News and democracy in France

France is a free and democratic country.  The French can come and go as they please, for example.  They elect their rulers much as we do.  They can hire on or quit their jobs, and spend the money they make on more than just baguettes and Peugeots.

Yet French politics have become progressively less democratic, and the French people less free.  The country appears headed for the moral and political equivalent of a nursing home:  a sad, humiliating prelude to the tomb.

Meanwhile, French newspapers, as this Guardian article makes clear, are massively subsidized by the government, but go largely unread.  So let’s pose the question:  can a link be found between the decline of French democracy and the condition of the French news media?

The strange degradation of democracy in France has been a matter of choice.  The people crave stability, and fear change.  French students led the bloody Commune uprising of 1848.  A century and a half later, they took to the streets to demand lifetime jobs.  The European Constitution, a statist straightjacket of minute rules and regulations, went down in defeat because the French considered it a Trojan horse for cowboy capitalism.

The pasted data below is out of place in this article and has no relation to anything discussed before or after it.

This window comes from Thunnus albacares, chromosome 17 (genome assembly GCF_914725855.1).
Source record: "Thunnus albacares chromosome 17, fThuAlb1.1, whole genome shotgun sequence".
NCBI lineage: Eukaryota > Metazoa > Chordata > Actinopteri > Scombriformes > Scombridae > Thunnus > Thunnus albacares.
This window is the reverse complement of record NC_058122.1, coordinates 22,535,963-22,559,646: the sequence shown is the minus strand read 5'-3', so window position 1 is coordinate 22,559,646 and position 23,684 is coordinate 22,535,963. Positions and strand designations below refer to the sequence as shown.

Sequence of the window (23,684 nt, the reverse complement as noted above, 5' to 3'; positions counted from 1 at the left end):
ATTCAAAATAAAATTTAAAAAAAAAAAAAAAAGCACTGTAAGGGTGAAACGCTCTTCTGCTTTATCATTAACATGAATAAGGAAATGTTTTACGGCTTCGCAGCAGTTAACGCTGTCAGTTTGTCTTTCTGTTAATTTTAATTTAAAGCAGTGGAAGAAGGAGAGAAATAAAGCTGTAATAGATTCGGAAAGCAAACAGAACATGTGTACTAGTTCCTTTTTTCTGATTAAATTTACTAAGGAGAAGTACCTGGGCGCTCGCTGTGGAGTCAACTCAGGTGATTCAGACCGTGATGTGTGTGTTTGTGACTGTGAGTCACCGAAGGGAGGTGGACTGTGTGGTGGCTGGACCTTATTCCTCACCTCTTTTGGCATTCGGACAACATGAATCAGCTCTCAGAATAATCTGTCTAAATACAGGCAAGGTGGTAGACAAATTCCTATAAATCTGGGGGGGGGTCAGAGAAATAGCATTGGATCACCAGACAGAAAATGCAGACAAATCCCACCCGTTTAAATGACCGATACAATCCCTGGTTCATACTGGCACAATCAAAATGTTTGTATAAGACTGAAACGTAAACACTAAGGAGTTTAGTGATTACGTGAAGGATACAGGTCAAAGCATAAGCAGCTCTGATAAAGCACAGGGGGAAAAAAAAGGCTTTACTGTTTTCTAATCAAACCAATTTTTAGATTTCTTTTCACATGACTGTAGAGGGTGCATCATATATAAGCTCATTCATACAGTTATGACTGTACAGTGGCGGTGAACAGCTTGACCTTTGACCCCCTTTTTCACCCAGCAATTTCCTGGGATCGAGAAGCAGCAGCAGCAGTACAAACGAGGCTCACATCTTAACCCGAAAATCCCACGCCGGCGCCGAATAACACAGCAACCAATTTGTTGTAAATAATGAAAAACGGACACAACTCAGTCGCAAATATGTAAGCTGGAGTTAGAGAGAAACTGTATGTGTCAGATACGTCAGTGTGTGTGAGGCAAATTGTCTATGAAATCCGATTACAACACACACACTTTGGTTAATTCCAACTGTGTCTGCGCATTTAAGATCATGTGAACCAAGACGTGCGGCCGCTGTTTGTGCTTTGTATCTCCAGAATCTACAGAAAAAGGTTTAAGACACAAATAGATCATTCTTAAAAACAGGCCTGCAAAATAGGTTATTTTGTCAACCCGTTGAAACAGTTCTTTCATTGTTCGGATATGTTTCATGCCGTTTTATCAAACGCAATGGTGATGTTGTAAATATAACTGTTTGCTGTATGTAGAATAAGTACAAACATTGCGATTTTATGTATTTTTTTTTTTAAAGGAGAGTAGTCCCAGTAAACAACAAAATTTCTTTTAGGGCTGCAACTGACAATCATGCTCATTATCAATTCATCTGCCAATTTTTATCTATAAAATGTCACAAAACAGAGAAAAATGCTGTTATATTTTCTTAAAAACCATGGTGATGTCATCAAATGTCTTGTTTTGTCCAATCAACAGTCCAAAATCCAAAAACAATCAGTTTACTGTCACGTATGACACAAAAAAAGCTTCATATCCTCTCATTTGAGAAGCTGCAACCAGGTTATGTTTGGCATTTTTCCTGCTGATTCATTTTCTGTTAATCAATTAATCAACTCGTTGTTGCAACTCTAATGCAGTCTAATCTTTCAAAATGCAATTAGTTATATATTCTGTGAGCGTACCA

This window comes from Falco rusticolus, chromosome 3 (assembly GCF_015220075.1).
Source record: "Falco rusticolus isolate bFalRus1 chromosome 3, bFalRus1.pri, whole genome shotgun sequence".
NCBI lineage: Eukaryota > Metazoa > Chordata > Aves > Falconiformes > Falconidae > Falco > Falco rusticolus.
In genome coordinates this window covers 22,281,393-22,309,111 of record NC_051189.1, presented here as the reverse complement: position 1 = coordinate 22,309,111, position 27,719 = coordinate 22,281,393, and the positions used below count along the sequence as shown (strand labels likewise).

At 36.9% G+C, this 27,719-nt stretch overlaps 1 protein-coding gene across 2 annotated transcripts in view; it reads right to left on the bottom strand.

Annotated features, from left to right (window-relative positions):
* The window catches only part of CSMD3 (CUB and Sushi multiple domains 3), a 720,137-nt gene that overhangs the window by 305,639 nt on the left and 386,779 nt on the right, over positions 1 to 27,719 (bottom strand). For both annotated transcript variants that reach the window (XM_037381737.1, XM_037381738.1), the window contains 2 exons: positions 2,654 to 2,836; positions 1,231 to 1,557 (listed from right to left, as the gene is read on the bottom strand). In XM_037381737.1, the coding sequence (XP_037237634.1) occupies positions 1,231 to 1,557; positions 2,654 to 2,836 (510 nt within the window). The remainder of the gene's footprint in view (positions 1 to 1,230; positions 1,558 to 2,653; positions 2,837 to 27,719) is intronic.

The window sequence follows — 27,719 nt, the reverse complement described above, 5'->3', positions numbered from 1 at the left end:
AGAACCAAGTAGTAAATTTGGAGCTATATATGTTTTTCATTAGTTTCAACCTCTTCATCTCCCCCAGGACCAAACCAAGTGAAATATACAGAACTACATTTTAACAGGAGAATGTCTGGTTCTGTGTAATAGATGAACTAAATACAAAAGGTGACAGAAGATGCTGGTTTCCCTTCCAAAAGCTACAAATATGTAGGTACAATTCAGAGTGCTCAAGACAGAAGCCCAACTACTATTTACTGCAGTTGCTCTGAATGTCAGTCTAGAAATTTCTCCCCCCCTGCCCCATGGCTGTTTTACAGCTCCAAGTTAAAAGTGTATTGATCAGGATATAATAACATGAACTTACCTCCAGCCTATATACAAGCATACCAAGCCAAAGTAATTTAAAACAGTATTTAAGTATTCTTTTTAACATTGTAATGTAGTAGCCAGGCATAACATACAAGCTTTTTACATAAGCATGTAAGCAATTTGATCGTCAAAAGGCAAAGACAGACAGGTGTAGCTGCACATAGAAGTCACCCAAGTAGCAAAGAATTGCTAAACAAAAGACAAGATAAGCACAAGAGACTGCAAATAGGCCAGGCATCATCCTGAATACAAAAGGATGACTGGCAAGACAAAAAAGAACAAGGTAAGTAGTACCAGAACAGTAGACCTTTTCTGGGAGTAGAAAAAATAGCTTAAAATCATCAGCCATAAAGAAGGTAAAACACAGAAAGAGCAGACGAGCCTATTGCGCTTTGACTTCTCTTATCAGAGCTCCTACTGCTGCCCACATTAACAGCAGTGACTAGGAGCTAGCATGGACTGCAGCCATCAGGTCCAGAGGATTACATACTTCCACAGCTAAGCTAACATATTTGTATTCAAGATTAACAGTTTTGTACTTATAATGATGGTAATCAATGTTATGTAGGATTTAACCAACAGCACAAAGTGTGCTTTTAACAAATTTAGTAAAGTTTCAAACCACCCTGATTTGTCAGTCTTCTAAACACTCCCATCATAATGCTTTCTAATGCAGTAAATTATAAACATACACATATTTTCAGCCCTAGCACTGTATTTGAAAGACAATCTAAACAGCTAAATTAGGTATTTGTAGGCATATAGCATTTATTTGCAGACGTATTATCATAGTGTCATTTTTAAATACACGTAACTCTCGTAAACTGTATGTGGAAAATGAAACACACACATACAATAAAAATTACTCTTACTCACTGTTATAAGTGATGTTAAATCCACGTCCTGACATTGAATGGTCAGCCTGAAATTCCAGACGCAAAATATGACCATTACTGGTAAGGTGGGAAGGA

Freedom is a moral condition.  The individual must seize ownership over his sovereignty, and rise or fall accordingly.  The French wish to suspend the laws of moral gravity:  they expect never to fall.  They put on the trappings of freedom, but demand a happy ending without exception.  This specific type of moral failure was predicted long ago by De Tocqueville.  Citizens, he wrote, “console themselves for being under schoolmasters by thinking that they have chosen them themselves.”